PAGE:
Brad Paisley is one of my favorite celebrities. I like him as a person because he likes to have fun and he doesn’t take himself too seriously. I like his songs because they tell fun stories and also address social issues like racism, sexism, and domestic violence. I also admire how he uses language and double entendres. His song “Welcome to the Future” describes how the world has changed over the decades. From having to go to an arcade to play Pac-Man to having it on his phone; from fighting the Japanese in World War II to collaborating with companies in Tokyo. He also references the civil rights movement. One of the lines sings, “He-e-e-y, every day’s a revolution.”
Every day the earth makes one turn on its axis; things keep moving as they always have. It can feel pretty mundane, or utterly reassuring. On the other hand, every day there may be another kind of revolution, defined by Webster’s Ninth New Collegiate Dictionary as “activity or movement designed to effect fundamental changes in the socioeconomic situation.” I love this dual meaning of the word, as well as the word itself—it rolls off the tongue, strong and steady. Revolution requires an axis, a center. A globe rotates steadily, stable in particular dimensions. On the other hand, social (or personal) revolution requires destabilization, transition, and transformation.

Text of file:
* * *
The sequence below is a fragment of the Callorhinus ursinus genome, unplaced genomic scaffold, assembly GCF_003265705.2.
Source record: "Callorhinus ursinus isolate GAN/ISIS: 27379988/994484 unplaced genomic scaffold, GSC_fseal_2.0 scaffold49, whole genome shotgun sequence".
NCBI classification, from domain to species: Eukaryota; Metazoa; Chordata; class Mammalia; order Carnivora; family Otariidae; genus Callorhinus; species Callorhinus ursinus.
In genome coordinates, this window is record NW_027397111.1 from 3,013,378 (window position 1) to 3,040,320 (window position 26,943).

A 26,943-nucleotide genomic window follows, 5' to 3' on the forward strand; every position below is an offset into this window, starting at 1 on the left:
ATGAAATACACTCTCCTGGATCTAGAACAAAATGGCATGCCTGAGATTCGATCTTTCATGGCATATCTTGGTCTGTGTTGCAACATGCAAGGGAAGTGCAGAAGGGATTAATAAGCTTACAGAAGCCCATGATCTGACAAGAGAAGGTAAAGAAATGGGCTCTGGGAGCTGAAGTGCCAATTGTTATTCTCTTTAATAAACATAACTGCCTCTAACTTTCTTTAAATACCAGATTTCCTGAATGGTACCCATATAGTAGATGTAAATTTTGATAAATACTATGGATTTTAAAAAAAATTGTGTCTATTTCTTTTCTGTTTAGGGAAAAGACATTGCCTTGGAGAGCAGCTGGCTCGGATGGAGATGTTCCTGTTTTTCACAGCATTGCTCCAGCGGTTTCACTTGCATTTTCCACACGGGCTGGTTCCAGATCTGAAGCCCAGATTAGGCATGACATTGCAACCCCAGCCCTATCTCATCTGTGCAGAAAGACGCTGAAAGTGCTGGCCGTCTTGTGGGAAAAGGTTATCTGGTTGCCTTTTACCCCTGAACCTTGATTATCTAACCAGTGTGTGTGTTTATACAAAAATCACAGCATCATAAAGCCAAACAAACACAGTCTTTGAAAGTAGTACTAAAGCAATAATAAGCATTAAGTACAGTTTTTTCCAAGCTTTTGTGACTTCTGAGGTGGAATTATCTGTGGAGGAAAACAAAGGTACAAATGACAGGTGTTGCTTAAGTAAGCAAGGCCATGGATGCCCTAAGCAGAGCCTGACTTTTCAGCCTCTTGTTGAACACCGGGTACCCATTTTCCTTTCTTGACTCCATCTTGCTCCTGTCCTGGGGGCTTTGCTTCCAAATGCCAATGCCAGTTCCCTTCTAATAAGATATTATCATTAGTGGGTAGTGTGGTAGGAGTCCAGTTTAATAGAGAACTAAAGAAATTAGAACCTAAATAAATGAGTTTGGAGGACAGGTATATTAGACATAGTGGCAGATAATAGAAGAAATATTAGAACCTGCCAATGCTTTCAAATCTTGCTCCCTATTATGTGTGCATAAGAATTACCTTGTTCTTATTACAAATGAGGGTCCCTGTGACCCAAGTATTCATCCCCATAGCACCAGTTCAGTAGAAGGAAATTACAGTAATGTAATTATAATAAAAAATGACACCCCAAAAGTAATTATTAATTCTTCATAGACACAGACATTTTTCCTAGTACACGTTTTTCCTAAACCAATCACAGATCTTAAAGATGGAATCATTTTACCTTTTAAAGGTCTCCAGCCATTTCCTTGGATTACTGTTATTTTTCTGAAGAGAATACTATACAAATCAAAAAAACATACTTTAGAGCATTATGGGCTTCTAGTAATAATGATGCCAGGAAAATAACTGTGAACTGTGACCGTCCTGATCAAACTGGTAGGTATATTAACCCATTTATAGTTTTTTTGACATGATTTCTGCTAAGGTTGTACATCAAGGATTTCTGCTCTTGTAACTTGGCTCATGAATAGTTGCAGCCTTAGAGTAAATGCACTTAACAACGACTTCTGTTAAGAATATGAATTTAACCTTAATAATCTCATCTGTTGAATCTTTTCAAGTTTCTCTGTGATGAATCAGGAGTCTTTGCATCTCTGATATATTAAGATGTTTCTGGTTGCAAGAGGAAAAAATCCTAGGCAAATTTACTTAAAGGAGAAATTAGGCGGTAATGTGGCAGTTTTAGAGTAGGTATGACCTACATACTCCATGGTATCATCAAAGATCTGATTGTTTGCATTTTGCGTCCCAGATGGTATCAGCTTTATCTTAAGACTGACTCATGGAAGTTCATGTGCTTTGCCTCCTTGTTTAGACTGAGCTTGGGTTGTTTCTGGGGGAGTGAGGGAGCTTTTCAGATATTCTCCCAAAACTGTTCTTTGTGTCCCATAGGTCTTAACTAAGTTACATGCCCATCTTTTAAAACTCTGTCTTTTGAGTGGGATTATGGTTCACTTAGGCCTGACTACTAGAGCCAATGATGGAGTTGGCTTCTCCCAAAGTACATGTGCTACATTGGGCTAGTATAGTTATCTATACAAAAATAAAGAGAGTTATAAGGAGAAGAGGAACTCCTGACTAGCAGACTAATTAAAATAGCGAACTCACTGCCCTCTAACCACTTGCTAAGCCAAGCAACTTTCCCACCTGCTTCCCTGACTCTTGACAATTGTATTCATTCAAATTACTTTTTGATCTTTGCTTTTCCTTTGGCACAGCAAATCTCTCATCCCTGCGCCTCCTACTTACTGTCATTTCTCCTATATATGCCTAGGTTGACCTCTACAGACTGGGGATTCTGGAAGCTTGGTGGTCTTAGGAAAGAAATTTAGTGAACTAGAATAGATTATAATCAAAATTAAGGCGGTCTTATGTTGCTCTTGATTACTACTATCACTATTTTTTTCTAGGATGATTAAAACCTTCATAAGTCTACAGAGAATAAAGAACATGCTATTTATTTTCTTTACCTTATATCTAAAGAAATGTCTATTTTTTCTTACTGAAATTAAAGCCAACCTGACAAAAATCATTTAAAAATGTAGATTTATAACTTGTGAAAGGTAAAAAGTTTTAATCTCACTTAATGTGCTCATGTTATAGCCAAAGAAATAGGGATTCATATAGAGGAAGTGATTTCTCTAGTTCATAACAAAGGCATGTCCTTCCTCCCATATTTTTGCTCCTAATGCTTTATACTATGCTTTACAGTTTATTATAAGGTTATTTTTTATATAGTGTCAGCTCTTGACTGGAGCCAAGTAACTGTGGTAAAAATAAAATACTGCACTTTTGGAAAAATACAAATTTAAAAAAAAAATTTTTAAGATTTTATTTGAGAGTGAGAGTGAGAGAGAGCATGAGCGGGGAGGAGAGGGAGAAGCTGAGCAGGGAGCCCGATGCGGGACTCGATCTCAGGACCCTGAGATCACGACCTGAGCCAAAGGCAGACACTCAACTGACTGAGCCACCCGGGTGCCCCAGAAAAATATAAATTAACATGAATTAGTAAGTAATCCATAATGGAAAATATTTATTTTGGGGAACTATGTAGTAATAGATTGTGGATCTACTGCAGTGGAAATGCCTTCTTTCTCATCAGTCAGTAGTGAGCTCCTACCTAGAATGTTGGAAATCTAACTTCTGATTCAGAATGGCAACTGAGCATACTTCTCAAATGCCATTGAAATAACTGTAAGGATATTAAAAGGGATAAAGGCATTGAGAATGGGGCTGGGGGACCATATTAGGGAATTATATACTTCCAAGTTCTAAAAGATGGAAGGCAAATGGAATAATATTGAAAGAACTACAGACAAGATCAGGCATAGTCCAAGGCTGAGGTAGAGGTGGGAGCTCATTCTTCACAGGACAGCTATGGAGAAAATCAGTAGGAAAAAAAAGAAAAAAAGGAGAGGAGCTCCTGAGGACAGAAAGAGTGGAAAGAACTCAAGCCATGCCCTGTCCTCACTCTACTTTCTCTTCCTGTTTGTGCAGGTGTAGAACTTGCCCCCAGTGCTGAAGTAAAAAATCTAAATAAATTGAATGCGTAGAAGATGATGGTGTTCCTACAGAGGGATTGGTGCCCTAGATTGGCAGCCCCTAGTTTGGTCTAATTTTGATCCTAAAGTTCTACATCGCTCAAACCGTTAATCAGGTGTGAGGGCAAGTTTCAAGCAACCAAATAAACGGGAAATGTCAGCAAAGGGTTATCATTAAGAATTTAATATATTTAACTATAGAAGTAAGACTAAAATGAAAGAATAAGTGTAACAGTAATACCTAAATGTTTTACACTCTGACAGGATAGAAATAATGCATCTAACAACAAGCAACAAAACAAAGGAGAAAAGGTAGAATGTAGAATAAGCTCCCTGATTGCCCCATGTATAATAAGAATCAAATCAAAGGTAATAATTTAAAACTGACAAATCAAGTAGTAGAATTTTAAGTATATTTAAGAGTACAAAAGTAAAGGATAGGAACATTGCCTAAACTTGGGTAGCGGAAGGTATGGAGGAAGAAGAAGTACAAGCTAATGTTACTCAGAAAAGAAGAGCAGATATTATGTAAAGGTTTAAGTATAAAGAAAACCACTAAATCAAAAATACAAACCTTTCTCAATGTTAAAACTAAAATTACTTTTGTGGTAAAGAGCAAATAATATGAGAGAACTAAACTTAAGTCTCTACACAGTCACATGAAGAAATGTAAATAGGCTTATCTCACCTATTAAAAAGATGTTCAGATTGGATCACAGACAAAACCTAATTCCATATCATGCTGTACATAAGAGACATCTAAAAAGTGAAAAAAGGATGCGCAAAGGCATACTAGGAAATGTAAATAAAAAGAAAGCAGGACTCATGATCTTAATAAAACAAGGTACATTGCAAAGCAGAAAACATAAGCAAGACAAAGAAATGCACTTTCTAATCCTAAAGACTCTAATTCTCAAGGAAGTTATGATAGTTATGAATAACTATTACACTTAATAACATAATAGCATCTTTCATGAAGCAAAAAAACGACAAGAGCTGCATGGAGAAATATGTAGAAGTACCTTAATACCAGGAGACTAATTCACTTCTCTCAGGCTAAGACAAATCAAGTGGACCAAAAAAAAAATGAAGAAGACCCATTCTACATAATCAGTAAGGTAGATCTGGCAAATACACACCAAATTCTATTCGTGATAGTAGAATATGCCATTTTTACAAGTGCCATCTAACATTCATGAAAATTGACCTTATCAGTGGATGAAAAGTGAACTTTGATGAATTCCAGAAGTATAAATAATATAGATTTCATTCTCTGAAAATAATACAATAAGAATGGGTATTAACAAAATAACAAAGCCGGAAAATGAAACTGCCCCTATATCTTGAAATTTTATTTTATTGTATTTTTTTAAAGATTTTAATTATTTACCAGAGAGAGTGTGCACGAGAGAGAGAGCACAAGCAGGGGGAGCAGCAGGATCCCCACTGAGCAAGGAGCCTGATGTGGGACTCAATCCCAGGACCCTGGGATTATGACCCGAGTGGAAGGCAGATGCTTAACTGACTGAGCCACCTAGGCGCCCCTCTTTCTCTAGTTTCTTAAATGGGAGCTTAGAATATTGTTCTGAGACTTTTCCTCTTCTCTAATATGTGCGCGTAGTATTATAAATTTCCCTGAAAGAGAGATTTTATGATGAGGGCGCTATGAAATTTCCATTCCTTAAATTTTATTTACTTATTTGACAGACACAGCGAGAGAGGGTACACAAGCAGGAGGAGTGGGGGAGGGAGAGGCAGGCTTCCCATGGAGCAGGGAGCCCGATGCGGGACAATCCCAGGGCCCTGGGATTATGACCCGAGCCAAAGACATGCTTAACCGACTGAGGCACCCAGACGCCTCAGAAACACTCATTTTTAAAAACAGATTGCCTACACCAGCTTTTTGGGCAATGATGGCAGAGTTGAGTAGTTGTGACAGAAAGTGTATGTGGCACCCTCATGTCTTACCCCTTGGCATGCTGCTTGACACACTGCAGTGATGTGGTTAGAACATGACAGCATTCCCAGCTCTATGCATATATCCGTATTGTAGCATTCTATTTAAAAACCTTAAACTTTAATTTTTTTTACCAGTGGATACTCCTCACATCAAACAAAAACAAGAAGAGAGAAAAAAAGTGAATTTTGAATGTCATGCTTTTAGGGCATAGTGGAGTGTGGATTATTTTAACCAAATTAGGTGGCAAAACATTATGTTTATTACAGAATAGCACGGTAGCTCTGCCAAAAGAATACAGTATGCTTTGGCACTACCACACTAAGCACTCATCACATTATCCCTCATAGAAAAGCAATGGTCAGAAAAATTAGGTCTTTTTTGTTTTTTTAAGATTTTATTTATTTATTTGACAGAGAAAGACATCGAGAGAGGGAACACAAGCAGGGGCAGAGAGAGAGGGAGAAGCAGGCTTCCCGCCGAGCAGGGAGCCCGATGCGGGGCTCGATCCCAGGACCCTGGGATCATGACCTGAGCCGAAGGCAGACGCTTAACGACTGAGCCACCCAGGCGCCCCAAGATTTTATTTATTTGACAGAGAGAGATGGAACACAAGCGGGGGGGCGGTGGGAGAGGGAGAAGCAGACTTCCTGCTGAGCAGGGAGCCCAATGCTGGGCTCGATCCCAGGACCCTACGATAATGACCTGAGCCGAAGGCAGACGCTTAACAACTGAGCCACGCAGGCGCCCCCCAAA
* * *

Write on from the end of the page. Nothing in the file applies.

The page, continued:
Newton’s law of inertia states that an object at rest tends to stay at rest, unless acted upon by an unbalanced, external force. Inertia relates to the status quo, the way things are and have always been. An external force does not appear out of nowhere; it must have a source. When it meets the stationary object, potential energy is converted to kinetic energy—it generates movement. Once set in motion, the object tends to stay in motion, and voila, progress. Similarly, chemical reactions require a threshold activation energy to proceed. Molecular force mounts almost imperceptibly until that threshold is reached, and then the reaction ensues spontaneously, sometimes spectacularly.
Progress can be at once incremental and radical. Considering women’s suffrage, civil rights, and gay marriage, for example, history shows us long arcs of people laboring tirelessly for causes over generations, leading finally to pivotal and critical policy changes. In the first two cases, expansive movements of inclusion have allowed all of us to benefit from the talent, participation, and contributions of formerly excluded and oppressed groups. Like the turning of an incandescent light bulb, gently, patiently, and consistently in one direction, the steady work of activists eventually leads to sudden and intense illumination. Darkness becomes light, cold spaces are warmed.
This is the kind of Revolution I seek.